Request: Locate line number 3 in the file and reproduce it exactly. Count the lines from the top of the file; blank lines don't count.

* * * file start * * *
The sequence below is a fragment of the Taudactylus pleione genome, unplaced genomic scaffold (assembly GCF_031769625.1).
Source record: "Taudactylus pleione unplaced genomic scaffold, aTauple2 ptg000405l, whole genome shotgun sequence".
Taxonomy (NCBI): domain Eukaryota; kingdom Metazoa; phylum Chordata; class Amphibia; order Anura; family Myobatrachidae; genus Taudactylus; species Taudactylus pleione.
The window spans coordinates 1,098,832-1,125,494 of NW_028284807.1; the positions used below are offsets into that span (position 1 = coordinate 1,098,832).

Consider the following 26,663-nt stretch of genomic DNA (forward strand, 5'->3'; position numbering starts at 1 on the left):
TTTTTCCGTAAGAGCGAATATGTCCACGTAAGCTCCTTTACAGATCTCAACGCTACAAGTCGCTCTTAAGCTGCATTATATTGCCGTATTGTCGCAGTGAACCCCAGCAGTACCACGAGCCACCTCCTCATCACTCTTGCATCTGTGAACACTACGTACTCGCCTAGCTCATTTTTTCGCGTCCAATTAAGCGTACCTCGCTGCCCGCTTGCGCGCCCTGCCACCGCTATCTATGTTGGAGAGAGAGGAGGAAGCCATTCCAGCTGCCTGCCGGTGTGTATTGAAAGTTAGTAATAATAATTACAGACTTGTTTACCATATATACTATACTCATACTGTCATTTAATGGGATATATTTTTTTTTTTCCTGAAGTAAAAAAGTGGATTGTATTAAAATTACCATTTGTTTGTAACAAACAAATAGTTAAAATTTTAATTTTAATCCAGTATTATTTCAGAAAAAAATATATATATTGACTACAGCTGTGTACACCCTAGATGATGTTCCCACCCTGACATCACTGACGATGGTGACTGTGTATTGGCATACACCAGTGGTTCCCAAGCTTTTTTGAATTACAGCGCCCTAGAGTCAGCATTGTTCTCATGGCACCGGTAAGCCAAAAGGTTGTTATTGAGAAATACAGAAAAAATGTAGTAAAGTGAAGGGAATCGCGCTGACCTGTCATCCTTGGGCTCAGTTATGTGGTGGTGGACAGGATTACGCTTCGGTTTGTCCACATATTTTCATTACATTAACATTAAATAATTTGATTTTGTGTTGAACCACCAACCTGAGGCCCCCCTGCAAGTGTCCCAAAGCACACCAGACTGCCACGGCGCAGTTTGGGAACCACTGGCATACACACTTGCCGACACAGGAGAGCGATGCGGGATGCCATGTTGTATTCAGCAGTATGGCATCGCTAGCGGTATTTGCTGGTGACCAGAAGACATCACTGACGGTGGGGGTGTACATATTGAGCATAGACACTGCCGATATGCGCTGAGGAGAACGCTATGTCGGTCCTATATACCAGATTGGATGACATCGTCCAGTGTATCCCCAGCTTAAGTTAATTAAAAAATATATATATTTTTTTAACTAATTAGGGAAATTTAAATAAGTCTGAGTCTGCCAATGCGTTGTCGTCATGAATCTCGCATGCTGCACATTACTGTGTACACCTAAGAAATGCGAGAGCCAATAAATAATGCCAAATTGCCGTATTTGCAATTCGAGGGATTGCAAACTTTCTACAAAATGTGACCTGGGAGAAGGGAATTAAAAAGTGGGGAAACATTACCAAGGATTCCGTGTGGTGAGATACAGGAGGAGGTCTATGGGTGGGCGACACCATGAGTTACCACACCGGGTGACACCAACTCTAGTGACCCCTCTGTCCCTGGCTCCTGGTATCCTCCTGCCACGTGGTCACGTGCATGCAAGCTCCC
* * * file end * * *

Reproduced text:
Taxonomy (NCBI): domain Eukaryota; kingdom Metazoa; phylum Chordata; class Amphibia; order Anura; family Myobatrachidae; genus Taudactylus; species Taudactylus pleione.